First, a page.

Premiere Pro has a comprehensive suite of Video Effects in the box – blurs, warps, chroma-keying and outstanding colour correction. Here we’ll look at the results for both primary and secondary colour correction when we hardware-accelerate the Mercury playback engine that drives Premiere’s real-time effects.
Our workstation boasts NVIDIA’s Maximus technology, which uses the company’s CUDA platform to combine a Quadro workstation-class graphics card with a Tesla companion card, delivering extreme performance. CUDA can tap a Quadro card alone, but by including the Tesla card, we enjoy real-time playback with both the Fast Color Corrector, fixing issues with the contrast, and the Three-Way Color Corrector, bringing out the flesh tones.
Once the colour correction task is offloaded onto the NVIDIA GPU, you can add multiple secondary correctors to any clip. This guide uses the same project as our previous look at how Maximus can accelerate Premiere Pro’s Chroma Key effect.
Premiere Pro features a setting called ‘fractional playback’. Click on the output icon (three intersecting coloured circles) in the Source or Program panel. The Playback Resolution and Paused Resolution settings dictate what level of playback or still-frame quality you wish to achieve.
Lowering the resolution will facilitate smooth playback without dropped frames under heavy system load. You should experiment to
find the best setting for your system.
This screenshot shows a complex nested sequence. There are many layers of video of different formats, with a variety of colour corrections, motion effects and mattes applied. The system has been set to ‘Mercury Playback Engine Software Only’.
The timeline has a red bar at the top, and it has been necessary to drop Playback resolution to ¼. The system activity monitor shows that the CPU load is high; frames are being dropped.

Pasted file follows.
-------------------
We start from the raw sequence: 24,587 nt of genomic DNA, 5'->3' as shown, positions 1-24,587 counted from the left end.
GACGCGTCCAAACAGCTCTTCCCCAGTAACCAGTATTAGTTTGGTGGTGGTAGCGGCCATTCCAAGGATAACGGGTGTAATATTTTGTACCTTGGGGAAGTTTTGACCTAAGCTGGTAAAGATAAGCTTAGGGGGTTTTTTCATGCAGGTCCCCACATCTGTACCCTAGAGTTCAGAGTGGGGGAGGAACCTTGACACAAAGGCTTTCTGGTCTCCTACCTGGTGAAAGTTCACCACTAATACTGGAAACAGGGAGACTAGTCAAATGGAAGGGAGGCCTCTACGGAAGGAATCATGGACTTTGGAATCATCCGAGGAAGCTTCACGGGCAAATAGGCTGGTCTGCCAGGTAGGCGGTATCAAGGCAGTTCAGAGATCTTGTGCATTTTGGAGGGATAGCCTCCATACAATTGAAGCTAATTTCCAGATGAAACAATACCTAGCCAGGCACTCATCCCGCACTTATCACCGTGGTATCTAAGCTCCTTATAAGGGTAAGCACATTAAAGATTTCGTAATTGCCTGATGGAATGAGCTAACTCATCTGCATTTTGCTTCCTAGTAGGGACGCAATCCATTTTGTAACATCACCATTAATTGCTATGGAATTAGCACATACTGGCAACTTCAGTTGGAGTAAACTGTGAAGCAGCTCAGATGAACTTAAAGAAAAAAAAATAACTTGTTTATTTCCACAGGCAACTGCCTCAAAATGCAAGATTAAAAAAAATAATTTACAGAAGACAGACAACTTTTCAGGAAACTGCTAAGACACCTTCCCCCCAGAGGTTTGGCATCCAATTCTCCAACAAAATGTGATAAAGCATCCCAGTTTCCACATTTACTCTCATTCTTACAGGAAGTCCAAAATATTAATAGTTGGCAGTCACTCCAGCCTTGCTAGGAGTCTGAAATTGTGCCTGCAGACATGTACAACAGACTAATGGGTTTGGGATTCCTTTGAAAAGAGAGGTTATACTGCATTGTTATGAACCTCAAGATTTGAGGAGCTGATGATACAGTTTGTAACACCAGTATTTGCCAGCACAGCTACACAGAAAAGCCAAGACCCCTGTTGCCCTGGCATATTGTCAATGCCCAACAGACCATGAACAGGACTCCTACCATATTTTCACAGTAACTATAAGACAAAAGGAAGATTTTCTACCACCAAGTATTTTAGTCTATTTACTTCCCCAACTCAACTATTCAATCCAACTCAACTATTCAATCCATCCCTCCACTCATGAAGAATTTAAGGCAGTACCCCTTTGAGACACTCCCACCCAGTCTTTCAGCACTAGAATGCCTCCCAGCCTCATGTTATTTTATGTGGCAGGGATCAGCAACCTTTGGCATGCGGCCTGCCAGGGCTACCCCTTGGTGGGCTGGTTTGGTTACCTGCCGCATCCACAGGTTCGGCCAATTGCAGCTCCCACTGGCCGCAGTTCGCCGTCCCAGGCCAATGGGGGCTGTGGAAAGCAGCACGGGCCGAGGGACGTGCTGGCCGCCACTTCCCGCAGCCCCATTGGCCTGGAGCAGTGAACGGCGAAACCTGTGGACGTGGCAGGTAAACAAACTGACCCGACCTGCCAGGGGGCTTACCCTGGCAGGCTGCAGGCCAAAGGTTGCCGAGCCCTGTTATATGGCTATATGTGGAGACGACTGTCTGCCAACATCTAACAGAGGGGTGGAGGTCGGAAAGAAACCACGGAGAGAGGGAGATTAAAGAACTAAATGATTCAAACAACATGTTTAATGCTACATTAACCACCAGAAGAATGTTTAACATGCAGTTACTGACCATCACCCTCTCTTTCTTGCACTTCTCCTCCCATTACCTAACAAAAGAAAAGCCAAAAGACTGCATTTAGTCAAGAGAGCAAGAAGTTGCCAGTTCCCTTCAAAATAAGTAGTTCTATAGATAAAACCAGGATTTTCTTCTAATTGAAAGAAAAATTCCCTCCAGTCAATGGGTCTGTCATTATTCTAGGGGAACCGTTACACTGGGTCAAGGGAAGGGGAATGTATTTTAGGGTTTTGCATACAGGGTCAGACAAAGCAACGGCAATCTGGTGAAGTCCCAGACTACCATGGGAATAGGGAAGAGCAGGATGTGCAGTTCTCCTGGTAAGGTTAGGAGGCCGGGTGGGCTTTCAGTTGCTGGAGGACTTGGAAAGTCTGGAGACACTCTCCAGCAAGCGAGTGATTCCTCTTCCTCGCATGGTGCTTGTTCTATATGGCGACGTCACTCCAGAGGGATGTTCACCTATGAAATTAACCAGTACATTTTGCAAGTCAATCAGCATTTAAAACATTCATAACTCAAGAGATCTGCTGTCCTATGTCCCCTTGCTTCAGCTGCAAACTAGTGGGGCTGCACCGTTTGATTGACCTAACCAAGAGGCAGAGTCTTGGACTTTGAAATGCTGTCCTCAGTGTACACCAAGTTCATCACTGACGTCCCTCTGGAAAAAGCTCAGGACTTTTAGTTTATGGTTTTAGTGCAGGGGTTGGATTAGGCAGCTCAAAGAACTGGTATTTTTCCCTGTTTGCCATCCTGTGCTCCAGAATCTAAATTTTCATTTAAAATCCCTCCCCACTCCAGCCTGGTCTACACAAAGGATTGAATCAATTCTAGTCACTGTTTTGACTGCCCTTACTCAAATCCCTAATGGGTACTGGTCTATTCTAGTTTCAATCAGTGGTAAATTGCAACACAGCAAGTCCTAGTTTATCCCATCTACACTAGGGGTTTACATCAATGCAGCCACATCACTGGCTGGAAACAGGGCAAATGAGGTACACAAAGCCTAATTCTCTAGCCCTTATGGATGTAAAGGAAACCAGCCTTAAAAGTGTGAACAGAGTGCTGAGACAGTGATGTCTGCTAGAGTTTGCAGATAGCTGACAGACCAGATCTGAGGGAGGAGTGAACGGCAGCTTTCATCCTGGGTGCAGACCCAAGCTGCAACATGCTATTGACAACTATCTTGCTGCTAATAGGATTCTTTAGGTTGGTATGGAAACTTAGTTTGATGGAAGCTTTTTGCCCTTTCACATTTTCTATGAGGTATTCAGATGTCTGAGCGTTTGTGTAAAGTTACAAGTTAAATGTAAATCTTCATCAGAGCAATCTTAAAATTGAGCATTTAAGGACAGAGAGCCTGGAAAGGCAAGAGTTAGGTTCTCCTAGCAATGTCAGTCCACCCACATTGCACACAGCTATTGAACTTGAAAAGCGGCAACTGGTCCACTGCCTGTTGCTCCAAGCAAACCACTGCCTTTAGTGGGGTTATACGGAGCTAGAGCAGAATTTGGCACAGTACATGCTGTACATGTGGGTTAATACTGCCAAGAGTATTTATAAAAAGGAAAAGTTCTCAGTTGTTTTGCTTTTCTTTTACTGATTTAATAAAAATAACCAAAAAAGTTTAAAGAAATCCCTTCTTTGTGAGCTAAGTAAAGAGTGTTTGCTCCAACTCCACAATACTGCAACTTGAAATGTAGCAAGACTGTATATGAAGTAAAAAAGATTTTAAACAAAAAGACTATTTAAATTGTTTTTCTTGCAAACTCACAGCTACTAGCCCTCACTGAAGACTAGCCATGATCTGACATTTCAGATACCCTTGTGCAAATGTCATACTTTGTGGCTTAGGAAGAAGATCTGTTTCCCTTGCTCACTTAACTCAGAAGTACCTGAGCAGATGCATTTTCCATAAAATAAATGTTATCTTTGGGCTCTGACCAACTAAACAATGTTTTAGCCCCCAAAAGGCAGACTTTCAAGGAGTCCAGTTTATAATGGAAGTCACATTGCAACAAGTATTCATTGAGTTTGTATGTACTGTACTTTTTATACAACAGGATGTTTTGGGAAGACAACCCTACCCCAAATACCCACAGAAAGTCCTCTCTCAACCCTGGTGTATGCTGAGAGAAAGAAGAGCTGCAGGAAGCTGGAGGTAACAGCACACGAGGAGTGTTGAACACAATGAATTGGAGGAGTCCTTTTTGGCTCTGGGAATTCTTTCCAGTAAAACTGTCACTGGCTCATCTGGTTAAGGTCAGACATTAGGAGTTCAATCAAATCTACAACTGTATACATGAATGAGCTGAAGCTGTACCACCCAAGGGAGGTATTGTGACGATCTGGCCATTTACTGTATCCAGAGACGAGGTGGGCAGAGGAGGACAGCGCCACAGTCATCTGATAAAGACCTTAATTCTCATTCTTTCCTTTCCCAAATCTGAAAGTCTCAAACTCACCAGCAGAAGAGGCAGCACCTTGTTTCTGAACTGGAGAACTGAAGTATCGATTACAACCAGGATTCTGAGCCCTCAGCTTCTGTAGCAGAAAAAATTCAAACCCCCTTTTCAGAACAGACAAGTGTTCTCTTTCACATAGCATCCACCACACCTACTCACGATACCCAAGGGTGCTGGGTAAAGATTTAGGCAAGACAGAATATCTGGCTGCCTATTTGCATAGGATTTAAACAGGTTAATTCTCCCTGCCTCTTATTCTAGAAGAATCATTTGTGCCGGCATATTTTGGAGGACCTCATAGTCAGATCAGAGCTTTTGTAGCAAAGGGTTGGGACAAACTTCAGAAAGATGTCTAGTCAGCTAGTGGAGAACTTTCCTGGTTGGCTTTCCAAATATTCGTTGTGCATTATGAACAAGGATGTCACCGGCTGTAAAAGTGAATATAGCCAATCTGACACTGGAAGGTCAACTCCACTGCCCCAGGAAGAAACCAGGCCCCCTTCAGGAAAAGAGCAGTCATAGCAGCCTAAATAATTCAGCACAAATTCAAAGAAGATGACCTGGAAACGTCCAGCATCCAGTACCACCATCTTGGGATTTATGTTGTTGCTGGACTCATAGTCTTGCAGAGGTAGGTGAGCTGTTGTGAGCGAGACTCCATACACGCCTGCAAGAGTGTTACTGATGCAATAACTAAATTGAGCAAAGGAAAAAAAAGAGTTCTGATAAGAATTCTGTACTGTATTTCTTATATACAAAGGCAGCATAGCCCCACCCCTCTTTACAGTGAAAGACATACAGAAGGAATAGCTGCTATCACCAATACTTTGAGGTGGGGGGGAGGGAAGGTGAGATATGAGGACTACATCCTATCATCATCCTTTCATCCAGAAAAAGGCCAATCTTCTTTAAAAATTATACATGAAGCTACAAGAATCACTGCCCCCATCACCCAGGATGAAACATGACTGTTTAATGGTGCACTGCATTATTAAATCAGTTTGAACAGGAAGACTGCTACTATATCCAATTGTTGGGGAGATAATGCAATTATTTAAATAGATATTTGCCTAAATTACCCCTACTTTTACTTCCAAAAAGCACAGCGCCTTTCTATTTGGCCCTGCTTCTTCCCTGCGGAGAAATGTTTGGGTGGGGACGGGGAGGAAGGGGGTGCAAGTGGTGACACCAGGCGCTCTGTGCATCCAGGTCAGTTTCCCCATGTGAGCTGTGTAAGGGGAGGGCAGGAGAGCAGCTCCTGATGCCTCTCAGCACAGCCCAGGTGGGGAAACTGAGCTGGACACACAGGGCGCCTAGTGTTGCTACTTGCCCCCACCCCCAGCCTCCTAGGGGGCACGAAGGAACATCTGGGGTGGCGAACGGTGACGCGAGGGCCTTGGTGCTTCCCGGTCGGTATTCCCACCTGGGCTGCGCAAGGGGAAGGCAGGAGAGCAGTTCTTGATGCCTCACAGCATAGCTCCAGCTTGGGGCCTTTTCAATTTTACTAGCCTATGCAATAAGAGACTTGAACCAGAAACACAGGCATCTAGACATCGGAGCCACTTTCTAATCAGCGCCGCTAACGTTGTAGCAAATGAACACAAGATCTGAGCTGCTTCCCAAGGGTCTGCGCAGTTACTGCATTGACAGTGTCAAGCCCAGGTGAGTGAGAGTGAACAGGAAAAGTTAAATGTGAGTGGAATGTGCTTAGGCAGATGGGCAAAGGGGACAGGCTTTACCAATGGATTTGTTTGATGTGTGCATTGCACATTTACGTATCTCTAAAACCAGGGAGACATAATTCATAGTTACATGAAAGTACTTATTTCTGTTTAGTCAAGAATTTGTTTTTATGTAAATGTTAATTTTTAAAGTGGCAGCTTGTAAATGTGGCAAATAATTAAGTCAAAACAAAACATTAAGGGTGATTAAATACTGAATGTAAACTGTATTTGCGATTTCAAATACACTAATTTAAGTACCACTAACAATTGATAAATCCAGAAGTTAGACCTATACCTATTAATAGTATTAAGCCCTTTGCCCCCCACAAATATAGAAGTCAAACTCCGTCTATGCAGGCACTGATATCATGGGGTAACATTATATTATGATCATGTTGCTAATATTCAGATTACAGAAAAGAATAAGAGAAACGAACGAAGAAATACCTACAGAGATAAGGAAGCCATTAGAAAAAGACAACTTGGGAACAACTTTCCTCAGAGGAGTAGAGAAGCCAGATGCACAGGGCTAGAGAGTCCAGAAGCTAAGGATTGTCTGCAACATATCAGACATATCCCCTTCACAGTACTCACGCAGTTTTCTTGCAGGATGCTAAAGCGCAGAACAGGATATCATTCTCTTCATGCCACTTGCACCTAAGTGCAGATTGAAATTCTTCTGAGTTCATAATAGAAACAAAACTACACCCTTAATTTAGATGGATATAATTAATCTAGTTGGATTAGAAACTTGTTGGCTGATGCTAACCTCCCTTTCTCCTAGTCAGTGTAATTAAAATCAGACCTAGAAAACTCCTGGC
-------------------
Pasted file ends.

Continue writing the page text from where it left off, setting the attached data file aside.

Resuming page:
Here, using exactly the same timeline, we have set the project to ‘Mercury Play-back Engine GPU Acceleration’. The timeline now has a yellow bar, and plays in real time at Full playback resolution. The CPU load has been substantially de-creased as the NVIDIA GPU takes on the video-effects processing load.
Open the Effects panel. The suite of effects is fully searchable in the top dialog box. You can click on the ‘Accelerated Effects’ icon at the top left, in yellow, to filter the list to show only CUDA-optimised effects. If you don’t have a CUDA card in your system, these icons will be greyed out.
The shot that has been loaded in the Program window has a ‘flat’ look, and will benefit both from increased contrast and from a highlight being added to the flesh tones.
Typing the word ‘fast’ into the Search field will reveal the Fast Color Corrector. This is a GPU effect, as shown by the accelerated effect icon. Drag the Fast Color Corrector to the clip you wish to grade.
This shows us all of the available controls for the Fast Color Corrector. In this case we are going to play with the Input Levels slider.
We have lifted the shadows (blacks) to around 30, and dropped the highlights (whites) to around 225. Note the improved contrast as compared to Step 5. The clips play in real time with the effect offloaded to the GPU, whatever the source video format.
Next we are going to look at bringing out the flesh tone of the male character in the image. Search within the Effects panel for the Three-Way Color Corrector. Drag and add this to the clip in the timeline, as a second effect in addition to ‘Fast Color Corrector’.
At the bottom of the Three-Way panel are the controls that are relevant specifically to secondary colour correction.